Monday's Magic Word | Magic Basketball

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Apr 11

Monday’s Magic Word

  • Josh Robbins of the Orlando Sentinel: “The Orlando Magic almost never hold a shootaround on the day after a game. If they’re in Orlando and are about to play the second leg of a back-to-back, they’ll hold a walkthrough on their Amway Center practice court a few hours before tipoff. If they’re on the road, they’ll assemble in a hotel ballroom around 11 in the morning and go over the keys to that night’s game. That routine changed today even though the Magic faced the Chicago Bulls in a hard-fought game Sunday afternoon in Orlando. Indeed, the Magic originally weren’t scheduled to shoot-around, but Stan Van Gundy decided to bring his players to the Wells Fargo Center, where they worked for almost 80 minutes. So what gives? It’s all about the playoffs. In an effort to prepare for their first-round series against the Atlanta Hawks, the Magic did more today to fine-tune their offense instead of preparing for tonight’s opponent, the Philadelphia 76ers.”
  • Which team poses the biggest threat for the Orlando Magic in the Eastern Conference?
  • J.J. Redick is close to returning for the  Magic.
  • Gilbert Arenas may sit out tonight’s game against the Philadelphia 76ers.
  • Marc Stein of ESPN.com: “Just because he’s not getting my MVP vote doesn’t mean that I won’t take a quick 20 to hat-tip Dwight Howard for joining Hakeem, Barkley and Moses as the only players in the last 30 seasons to average 23 ppg and 14 rpg.”
  • According to Zach Lowe of The Point Forward, Dwight Howard should be the MVP: “I’ve made the case all season, so I won’t belabor it again here. In general terms, Howard has emerged as an elite offensive player, the foundation of Orlando’s offense nearly (but not quite) to the degree that Derrick Rose and LeBron James are to the offenses in Chicago and Miami. His free throw issues and resulting lack of shot attempts in the clutch place him a small notch below the league’s best offensive players, but no one touches him as a defender. No one. That two-way combination, plus his value to an otherwise ho-hum Orlando roster, separates Howard from the field in an award meant to honor an individual’s play over 82 games and not during the final 45 seconds of a game that is happening in the imagination of too many voters.”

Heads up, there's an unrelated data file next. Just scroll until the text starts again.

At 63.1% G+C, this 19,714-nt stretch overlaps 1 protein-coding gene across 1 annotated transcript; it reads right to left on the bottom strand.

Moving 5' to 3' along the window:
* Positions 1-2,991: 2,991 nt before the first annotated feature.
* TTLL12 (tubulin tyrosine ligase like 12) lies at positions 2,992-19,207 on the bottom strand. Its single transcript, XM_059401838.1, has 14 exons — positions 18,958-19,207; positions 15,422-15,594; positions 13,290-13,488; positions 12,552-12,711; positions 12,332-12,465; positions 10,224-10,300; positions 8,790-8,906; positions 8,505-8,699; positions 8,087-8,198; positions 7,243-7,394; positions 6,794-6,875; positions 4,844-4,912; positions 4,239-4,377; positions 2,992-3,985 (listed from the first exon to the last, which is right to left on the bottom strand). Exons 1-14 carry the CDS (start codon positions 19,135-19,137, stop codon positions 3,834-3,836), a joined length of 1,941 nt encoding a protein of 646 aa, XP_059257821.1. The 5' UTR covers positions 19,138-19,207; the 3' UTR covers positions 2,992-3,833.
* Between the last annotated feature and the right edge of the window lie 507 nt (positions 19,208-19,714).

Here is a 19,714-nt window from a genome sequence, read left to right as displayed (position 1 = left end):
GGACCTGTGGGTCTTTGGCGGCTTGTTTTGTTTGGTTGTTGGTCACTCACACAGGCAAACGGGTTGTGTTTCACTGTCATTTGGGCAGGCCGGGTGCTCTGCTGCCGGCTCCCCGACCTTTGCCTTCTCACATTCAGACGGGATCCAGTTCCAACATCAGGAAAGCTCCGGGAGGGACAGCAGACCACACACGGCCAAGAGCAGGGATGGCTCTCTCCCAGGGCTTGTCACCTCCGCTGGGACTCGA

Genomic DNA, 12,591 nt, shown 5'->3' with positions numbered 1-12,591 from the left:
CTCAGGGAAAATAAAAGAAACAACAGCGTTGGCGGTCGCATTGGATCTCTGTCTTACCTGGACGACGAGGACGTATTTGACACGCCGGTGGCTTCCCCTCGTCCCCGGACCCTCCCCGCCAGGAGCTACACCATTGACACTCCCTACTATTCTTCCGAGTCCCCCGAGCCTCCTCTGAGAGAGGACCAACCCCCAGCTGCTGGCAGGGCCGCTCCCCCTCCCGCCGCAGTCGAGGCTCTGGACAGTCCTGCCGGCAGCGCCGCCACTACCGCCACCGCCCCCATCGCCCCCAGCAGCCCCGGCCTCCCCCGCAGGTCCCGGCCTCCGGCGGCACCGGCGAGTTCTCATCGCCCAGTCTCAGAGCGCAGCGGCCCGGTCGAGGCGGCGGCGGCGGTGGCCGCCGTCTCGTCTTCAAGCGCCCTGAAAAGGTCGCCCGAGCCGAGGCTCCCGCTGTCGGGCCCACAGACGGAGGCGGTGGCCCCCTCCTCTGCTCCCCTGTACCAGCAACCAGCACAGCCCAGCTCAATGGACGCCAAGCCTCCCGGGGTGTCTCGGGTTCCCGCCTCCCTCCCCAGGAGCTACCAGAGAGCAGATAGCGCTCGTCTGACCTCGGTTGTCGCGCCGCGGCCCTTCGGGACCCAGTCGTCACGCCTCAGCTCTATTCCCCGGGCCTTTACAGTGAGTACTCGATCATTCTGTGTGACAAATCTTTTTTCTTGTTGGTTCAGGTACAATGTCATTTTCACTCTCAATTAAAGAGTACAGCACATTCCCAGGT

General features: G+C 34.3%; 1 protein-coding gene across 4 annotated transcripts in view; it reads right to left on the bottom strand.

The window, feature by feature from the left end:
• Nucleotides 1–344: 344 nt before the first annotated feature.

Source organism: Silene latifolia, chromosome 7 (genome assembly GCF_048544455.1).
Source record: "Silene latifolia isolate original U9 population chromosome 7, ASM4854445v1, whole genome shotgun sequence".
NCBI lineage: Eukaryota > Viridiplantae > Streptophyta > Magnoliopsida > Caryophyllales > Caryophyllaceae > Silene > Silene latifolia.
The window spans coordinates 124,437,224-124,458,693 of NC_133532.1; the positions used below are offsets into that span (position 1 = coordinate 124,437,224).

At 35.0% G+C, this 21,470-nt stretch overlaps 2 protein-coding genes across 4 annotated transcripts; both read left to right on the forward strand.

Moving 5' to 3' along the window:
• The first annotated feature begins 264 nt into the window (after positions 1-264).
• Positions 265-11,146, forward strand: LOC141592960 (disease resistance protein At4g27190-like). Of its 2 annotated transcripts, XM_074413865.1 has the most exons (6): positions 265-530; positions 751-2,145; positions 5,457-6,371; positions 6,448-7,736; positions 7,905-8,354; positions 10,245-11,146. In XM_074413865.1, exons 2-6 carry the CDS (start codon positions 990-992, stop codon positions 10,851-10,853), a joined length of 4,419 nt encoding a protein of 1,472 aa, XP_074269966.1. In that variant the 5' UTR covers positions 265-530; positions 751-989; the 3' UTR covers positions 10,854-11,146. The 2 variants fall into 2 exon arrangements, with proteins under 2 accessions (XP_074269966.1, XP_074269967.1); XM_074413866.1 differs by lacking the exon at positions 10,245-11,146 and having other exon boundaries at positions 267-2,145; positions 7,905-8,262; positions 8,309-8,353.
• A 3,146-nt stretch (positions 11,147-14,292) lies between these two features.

• Chris Mannix and Ian Thomsen of Sports Illustrated are unanimous in their vote for Howard as the Defensive Player of the Year. Here’s what Thomsen had to say about Howard’s wizardry on defense: “Howard has the gaudy numbers and every scout will tell you he has an effect on virtually every defensive possession that finishes in or near the paint. But the most impressive part of Howard’s season is that he has carried a stingy Magic D almost single-handedly. He plays next to an undersized power forward (Brandon Bass), and the defensive skills of the wing players in front of him are average at best. This is an award that, barring injury, Howard should win every year.”
  • Add John Hollinger of ESPN Insider to the MVP tally, as he also declares Howard as the rightful player for the award: “I explained this in a lengthy column earlier this month, and while my logic has clearly displeased certain factions, it hasn’t changed any of the facts. The most notable one is that the three Florida stars — Howard, LeBron James and Dwyane Wade — were the league’s three best in the league by a fair margin, whether you want to use numbers, the much-beloved eye test or any other standard. Howard has no chance in real life, however. For some reason, the concept that the league’s best player could be on an also-ran team remains an insurmountable hurdle (for reference, see also Kobe Bryant in 2006 and Kevin Garnett in 2005).”
  • Life without Howard for the Magic wasn’t easy on Sunday.
  • Kurt Helin of ProBasketballTalk: “Dwight Howard will finish the season averaging more than 23 points and 14 rebounds per game. Last person to do that (via ESPN’s Marc Stein): Hakeem Olajuwon. I’d have him higher, but if he’s not in the top three on your MVP ballot, you’re doing it wrong.
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